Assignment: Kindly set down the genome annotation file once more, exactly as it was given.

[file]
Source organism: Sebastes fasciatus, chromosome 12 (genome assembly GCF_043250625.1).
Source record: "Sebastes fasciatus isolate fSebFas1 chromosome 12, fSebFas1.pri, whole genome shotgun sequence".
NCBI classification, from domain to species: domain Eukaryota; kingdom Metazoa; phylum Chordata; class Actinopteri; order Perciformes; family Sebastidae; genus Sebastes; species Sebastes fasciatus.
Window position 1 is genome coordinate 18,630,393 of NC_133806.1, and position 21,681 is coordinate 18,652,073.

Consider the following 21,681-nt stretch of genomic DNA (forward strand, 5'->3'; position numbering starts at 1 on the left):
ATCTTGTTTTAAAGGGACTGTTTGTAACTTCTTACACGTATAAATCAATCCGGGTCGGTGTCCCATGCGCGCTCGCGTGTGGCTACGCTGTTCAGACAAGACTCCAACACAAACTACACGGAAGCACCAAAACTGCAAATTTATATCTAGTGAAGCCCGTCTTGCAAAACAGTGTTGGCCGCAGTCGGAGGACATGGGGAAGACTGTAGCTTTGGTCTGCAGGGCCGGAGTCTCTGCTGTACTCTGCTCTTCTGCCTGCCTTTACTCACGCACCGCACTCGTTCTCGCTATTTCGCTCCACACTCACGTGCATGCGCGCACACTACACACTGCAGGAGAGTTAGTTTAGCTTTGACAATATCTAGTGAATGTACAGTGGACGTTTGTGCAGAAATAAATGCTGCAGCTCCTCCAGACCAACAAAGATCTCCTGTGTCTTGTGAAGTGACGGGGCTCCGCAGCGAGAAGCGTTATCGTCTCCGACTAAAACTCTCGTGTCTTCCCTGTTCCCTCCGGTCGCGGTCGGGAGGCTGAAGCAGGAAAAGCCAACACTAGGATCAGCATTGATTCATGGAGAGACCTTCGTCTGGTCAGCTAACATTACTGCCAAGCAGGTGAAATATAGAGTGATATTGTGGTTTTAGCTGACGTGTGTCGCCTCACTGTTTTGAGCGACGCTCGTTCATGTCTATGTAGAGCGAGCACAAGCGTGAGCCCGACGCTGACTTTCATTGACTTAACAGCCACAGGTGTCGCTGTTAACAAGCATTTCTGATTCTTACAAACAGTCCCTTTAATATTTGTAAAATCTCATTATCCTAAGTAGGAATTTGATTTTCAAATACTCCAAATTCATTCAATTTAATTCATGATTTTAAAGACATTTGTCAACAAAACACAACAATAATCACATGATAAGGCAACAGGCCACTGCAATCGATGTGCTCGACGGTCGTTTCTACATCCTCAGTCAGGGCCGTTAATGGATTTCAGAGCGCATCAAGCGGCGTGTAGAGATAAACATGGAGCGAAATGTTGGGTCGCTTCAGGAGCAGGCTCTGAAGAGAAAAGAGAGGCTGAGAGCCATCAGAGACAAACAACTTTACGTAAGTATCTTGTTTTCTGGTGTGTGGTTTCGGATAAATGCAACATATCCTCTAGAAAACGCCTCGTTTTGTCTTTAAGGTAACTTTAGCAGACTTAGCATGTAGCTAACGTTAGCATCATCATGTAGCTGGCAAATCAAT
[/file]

Source organism: Sebastes fasciatus, chromosome 12 (genome assembly GCF_043250625.1).
Source record: "Sebastes fasciatus isolate fSebFas1 chromosome 12, fSebFas1.pri, whole genome shotgun sequence".
NCBI classification, from domain to species: domain Eukaryota; kingdom Metazoa; phylum Chordata; class Actinopteri; order Perciformes; family Sebastidae; genus Sebastes; species Sebastes fasciatus.
Window position 1 is genome coordinate 18,630,393 of NC_133806.1, and position 21,681 is coordinate 18,652,073.

Consider the following 21,681-nt stretch of genomic DNA (forward strand, 5'->3'; position numbering starts at 1 on the left):
ATCTTGTTTTAAAGGGACTGTTTGTAACTTCTTACACGTATAAATCAATCCGGGTCGGTGTCCCATGCGCGCTCGCGTGTGGCTACGCTGTTCAGACAAGACTCCAACACAAACTACACGGAAGCACCAAAACTGCAAATTTATATCTAGTGAAGCCCGTCTTGCAAAACAGTGTTGGCCGCAGTCGGAGGACATGGGGAAGACTGTAGCTTTGGTCTGCAGGGCCGGAGTCTCTGCTGTACTCTGCTCTTCTGCCTGCCTTTACTCACGCACCGCACTCGTTCTCGCTATTTCGCTCCACACTCACGTGCATGCGCGCACACTACACACTGCAGGAGAGTTAGTTTAGCTTTGACAATATCTAGTGAATGTACAGTGGACGTTTGTGCAGAAATAAATGCTGCAGCTCCTCCAGACCAACAAAGATCTCCTGTGTCTTGTGAAGTGACGGGGCTCCGCAGCGAGAAGCGTTATCGTCTCCGACTAAAACTCTCGTGTCTTCCCTGTTCCCTCCGGTCGCGGTCGGGAGGCTGAAGCAGGAAAAGCCAACACTAGGATCAGCATTGATTCATGGAGAGACCTTCGTCTGGTCAGCTAACATTACTGCCAAGCAGGTGAAATATAGAGTGATATTGTGGTTTTAGCTGACGTGTGTCGCCTCACTGTTTTGAGCGACGCTCGTTCATGTCTATGTAGAGCGAGCACAAGCGTGAGCCCGACGCTGACTTTCATTGACTTAACAGCCACAGGTGTCGCTGTTAACAAGCATTTCTGATTCTTACAAACAGTCCCTTTAATATTTGTAAAATCTCATTATCCTAAGTAGGAATTTGATTTTCAAATACTCCAAATTCATTCAATTTAATTCATGATTTTAAAGACATTTGTCAACAAAACACAACAATAATCACATGATAAGGCAACAGGCCACTGCAATCGATGTGCTCGACGGTCGTTTCTACATCCTCAGTCAGGGCCGTTAATGGATTTCAGAGCGCATCAAGCGGCGTGTAGAGATAAACATGGAGCGAAATGTTGGGTCGCTTCAGGAGCAGGCTCTGAAGAGAAAAGAGAGGCTGAGAGCCATCAGAGACAAACAACTTTACGTAAGTATCTTGTTTTCTGGTGTGTGGTTTCGGATAAATGCAACATATCCTCTAGAAAACGCCTCGTTTTGTCTTTAAGGTAACTTTAGCAGACTTAGCATGTAGCTAACGTTAGCATCATCATGTAGCTGGCAAATCAAT